Before the doors opened he thrust his hand out and rammed his fingers against the hard rubber. Holding the door he gritted his teeth against the pain, his eyes watering. She floated past him, head tilted, eyes merry, that smile surrounding him. In a trance he followed through the lobby and into the street, his stare never wavering as she moved in no hurry down two blocks and around a corner.
He stood there stunned. A cab sped by, windows open, radio blaring. Nat Cole was singing his new hit song. The lyrics echoed through the city’s din.
Crosling schemed for extra time, rushing through his other deliveries, going out of his way to pass by her building. He hounded the dispatcher early for afternoon assignments, skipped lunch with the other messengers in the dingy room next to the office and hurried to Park Avenue. After his workday, before crowds swept him down into the subway, he stood across the street peering through the sea of rush hour traffic for a glimpse of her. It was impossible, stupid, he told himself.
And then he saw her again.
She was opening a cab door but something made her pause and raise her head, looking directly at him across the gap in traffic, freezing him at the top of the subway stairs while people streamed around him. Her face tilted upward to bathe in slanted sunlight. He thought he saw that enigmatic smile. Then she was gone, the cab a yellow blur merging with sunlight and vehicles.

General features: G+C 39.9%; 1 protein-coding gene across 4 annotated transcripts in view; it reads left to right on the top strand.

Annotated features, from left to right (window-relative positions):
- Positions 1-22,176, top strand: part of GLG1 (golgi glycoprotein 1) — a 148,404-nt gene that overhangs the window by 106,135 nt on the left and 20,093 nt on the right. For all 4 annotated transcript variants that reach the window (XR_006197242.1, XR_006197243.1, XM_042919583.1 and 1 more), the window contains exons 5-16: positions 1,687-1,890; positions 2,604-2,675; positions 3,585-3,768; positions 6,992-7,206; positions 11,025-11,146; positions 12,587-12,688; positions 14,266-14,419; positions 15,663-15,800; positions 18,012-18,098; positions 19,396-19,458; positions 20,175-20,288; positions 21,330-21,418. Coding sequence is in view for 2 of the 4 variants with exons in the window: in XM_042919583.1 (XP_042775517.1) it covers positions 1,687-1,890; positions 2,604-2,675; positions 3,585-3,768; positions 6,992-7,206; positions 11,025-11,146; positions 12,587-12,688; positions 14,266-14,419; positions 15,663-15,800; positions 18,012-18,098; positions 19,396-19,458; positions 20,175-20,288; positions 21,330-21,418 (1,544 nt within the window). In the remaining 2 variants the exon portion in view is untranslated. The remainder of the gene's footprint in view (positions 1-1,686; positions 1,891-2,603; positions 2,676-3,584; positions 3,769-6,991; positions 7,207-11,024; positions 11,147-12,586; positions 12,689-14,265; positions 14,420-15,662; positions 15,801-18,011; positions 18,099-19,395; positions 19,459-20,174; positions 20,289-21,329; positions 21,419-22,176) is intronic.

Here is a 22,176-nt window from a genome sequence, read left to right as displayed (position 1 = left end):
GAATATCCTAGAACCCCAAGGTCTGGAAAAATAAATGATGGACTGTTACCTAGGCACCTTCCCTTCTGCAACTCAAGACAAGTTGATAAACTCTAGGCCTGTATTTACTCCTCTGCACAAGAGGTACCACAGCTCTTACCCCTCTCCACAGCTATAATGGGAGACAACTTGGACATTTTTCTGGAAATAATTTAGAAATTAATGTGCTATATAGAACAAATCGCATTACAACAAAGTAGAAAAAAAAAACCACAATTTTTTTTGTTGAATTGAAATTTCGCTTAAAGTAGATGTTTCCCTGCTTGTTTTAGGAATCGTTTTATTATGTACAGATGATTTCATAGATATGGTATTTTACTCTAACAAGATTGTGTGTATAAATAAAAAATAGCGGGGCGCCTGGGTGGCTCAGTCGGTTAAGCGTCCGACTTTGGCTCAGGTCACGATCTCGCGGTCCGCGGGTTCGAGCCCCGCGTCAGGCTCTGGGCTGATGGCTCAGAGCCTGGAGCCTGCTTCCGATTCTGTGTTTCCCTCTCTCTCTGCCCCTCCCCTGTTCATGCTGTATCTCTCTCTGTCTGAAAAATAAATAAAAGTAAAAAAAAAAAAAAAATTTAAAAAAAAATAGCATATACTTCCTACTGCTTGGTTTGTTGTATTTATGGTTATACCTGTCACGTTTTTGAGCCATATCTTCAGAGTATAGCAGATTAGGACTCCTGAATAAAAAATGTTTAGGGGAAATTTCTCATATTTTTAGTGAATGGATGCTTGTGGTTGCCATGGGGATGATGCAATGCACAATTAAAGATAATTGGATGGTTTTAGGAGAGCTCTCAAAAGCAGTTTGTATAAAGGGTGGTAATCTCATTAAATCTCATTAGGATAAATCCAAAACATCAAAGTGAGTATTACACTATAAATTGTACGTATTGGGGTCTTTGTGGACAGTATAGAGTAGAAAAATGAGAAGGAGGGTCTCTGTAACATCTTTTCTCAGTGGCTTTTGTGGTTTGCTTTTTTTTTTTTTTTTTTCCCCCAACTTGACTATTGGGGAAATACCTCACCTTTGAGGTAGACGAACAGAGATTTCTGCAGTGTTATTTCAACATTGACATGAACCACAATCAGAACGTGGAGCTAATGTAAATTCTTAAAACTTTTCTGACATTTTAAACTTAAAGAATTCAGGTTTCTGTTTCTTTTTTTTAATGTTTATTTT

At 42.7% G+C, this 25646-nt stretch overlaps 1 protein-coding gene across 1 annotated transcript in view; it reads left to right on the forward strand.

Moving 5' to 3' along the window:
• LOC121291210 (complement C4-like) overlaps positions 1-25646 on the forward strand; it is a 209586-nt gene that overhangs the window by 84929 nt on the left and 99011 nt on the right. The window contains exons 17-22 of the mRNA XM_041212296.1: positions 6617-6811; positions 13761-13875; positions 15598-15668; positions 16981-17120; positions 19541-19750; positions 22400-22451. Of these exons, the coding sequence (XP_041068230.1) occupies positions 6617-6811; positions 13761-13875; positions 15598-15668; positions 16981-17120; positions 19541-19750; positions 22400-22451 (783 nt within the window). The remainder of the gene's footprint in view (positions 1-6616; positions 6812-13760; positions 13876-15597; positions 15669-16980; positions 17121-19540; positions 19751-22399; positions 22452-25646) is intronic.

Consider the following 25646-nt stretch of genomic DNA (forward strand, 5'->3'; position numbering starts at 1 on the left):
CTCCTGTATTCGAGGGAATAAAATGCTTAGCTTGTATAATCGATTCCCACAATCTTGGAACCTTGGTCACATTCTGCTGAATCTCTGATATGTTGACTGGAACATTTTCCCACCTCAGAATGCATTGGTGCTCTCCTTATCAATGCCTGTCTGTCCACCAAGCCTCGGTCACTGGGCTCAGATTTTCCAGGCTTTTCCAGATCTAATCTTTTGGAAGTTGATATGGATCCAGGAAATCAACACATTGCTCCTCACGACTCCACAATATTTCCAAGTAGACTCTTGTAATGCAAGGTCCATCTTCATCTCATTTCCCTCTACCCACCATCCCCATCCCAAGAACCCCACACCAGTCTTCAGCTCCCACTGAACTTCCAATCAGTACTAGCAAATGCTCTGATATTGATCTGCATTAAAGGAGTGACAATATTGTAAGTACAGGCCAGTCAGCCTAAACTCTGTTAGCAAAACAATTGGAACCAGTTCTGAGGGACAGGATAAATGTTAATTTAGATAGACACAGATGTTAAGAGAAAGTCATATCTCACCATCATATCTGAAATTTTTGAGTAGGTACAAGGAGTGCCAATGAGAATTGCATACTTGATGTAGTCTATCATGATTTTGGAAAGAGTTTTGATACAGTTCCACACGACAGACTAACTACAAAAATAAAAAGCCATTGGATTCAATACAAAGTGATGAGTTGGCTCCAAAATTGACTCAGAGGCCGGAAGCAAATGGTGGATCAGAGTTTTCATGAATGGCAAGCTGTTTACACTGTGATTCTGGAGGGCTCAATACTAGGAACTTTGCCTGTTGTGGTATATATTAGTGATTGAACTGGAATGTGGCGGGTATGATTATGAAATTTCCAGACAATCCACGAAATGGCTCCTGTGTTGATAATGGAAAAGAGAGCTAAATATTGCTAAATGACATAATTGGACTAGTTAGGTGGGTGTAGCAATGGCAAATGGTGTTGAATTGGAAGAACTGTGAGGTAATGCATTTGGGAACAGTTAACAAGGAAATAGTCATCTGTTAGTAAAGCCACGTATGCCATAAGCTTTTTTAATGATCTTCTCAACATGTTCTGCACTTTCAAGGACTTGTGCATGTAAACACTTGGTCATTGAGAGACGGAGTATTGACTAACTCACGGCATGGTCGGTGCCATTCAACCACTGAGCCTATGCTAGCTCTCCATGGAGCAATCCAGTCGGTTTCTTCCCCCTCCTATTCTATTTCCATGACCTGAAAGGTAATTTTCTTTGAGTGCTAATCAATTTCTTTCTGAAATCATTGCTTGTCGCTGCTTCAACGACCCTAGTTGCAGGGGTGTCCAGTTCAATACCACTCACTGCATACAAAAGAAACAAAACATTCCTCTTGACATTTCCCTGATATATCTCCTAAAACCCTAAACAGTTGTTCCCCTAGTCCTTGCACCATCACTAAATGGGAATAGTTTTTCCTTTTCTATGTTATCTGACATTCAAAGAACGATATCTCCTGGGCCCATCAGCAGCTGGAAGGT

In the elevator there was a faint trace of her scent.
The old doctor was astonished to see him. Crosling was frantic without a package to deliver. His throat closed. Finally he blurted out a brief description, mumbled something about finding a bracelet in the lobby. The doctor stared at him, frowning. Crosling wanted to turn and run.
“Ah! You mean the missus Peredue, yass, there, down the hall at the end, a lovely lady. How are your eyes?”
The long hallway seemed to close in on him the closer he got to its end. Her door and the nameplate under the bell loomed too large. He stepped back. Z Peredue. The missus, the doctor had called her. She was married. Crosling stood transfixed, staring at the foreign name. The doctor’s door slammed, a gunshot in the hallway quiet, making him flinch. He heard the click of the peephole opening and he ducked down, turning, hugging the wall as he duck-walked all the way to the elevator.
She came out of the building with two young children, girl and boy, both with dark eyes and silky black hair. There was a man with the same dark eyes and a thick black mustache curling downward. A receding fringe of hair clung to his head. He was short, stretching up to kiss her cheek.